recuperative abilities become limited, and so they generally curtail their
nonspecific resistance training, which is exactly what they should do. One
workout per week is the weight-training guideline for athletes during
their competitive seasons.
Once you have attained your desired strength level during the off-season,
once-a-week weight training should be adequate to maintain it, and the
stress imposed on the sports-specific muscles during the competitive
season will aid in that effort. Training more frequently during the
on-season will likely result in overtraining and chronic fatigue; so while
you're training intensely for another sport, once-per-week resistance
training is plenty.
Stale Crazy After All These Years
Optimally, we'd all like to be able to train hard all the time. The
pleasure we get from intense workouts is difficult to describe, but it's a
feeling that keeps us coming back time an again. We all want to hit a
peak, so we generally taper our workouts to avoid overtraining.
Eventually, however, we all experience stale periods.
While no one knows for sure what happens when we get stale, it's probably
related to-or caused by chronic fatigue. Pushing your limits continuously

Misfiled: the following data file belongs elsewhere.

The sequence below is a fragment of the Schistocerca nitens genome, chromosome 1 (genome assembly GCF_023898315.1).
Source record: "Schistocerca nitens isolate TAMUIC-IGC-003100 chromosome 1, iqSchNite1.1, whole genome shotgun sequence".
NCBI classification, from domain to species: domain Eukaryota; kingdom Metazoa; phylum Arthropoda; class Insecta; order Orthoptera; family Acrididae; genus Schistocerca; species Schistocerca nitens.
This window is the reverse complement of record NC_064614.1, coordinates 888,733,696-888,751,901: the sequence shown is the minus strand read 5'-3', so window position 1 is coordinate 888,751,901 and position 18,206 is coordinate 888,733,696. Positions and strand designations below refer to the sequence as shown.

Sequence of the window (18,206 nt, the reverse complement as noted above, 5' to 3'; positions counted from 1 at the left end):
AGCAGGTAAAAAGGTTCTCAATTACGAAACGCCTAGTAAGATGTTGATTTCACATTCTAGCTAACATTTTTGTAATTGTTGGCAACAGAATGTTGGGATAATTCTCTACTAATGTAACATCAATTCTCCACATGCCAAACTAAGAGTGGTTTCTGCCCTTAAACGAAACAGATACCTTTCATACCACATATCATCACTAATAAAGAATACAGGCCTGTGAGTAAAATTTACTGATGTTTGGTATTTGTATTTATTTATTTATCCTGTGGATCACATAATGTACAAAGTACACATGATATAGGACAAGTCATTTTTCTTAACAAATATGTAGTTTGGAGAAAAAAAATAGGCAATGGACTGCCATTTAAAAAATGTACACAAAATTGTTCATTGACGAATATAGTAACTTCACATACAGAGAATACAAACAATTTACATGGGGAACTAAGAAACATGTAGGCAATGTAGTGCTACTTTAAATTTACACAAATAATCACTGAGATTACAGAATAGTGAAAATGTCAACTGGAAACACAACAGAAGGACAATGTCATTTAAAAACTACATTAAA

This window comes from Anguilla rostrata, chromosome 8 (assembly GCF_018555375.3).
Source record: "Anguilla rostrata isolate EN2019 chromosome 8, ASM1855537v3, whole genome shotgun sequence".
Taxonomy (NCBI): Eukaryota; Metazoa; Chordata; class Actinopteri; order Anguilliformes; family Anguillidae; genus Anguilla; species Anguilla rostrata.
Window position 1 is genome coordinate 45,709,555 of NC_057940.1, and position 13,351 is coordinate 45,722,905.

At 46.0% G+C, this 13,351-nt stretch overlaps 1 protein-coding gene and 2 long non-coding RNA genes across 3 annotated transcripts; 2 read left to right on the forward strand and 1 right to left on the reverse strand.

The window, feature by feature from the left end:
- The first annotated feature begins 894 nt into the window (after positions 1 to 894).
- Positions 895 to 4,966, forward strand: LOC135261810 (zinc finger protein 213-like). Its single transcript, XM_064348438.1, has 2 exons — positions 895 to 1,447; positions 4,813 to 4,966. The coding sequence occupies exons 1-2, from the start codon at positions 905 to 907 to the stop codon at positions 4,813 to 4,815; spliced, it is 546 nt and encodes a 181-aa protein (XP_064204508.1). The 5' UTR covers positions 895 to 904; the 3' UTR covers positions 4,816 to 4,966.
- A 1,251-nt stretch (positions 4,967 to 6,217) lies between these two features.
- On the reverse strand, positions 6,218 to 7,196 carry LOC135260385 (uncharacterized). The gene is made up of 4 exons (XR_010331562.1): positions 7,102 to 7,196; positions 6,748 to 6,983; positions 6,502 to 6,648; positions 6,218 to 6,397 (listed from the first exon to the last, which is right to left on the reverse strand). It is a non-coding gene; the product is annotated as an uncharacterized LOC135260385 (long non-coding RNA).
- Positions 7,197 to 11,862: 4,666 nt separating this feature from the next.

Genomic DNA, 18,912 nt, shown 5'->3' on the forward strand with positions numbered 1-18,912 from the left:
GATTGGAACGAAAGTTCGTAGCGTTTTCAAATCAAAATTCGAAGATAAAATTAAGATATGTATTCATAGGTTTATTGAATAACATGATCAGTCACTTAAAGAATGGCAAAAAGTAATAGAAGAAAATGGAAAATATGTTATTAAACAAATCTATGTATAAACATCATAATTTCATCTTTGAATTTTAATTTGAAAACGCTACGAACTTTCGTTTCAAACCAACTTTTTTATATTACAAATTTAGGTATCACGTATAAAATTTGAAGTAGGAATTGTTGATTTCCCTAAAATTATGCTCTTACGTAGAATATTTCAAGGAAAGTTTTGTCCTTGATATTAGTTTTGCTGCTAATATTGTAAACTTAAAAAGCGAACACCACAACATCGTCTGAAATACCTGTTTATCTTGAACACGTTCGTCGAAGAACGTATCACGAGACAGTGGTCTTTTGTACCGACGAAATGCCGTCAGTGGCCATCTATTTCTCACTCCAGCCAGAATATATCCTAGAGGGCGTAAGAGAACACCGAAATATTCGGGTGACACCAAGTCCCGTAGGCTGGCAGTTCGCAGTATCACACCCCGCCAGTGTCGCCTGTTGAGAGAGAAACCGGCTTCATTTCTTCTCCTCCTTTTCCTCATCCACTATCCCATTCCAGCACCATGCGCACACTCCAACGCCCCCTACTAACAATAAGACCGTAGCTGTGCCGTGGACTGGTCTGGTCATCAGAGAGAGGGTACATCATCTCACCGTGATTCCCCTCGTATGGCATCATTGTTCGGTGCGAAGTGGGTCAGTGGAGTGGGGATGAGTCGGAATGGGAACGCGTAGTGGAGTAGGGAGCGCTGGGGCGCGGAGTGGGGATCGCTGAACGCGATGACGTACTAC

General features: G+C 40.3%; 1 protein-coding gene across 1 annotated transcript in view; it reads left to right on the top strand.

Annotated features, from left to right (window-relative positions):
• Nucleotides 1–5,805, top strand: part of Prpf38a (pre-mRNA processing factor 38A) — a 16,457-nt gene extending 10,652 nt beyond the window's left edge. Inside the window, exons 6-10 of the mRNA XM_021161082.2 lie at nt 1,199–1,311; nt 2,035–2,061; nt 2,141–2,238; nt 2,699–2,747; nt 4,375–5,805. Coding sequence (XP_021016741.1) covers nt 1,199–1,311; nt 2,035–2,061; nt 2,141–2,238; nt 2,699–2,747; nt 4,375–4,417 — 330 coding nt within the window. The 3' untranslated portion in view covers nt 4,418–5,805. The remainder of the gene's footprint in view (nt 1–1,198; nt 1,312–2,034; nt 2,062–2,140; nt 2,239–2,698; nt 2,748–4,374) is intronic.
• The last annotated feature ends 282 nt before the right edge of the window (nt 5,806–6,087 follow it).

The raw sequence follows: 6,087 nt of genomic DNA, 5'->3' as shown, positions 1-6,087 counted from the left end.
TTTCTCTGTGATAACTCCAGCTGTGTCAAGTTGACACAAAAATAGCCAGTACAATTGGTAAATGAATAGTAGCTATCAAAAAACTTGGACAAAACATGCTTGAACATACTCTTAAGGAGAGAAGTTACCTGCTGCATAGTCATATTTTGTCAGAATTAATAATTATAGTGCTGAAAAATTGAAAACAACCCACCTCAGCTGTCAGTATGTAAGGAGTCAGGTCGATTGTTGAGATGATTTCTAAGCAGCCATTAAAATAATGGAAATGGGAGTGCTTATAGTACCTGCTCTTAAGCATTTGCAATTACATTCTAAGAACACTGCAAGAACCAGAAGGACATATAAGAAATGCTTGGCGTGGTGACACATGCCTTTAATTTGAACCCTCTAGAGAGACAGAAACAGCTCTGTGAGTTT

without adequate recovery time between intense workouts is a sure way to
put yourself in this condition.
As we began training and our condition improves, we want to keep pushing
ourselves more and more. Sooner or later, however, without adequate
planning and cycling of workouts we're likely to experience feelings of
overtraining and staleness. Other causes of staleness are probably related
to psychological factors, including boredom, depression and lack of
interest. Varying your workouts, maintaining an adequate diet and
carbohydrate intake and, most important, paying as much attention to your
rest and recovery as you do to your training should help you avoid feeling
stale and overtrained.
Proprioceptive neuromuscular facilitation (PNF) is a form of stretching
and flexibility training that involves the combination of muscle
contraction and relaxation/stretch. While there are several recognized
types of stretching-including static, ballistic and PNF-PNF has become a
favorite among therapists and trainers for rehabilitating injured athletes
and correcting flexibility limitations and imbalance.
PNF technique involves passively stretching a muscle to the point of
tension, then isometrically contracting it. The contraction is then
released, and the muscle is stretched even further as it relaxes. While
studies suggest that PNF may be more effective than the other two forms of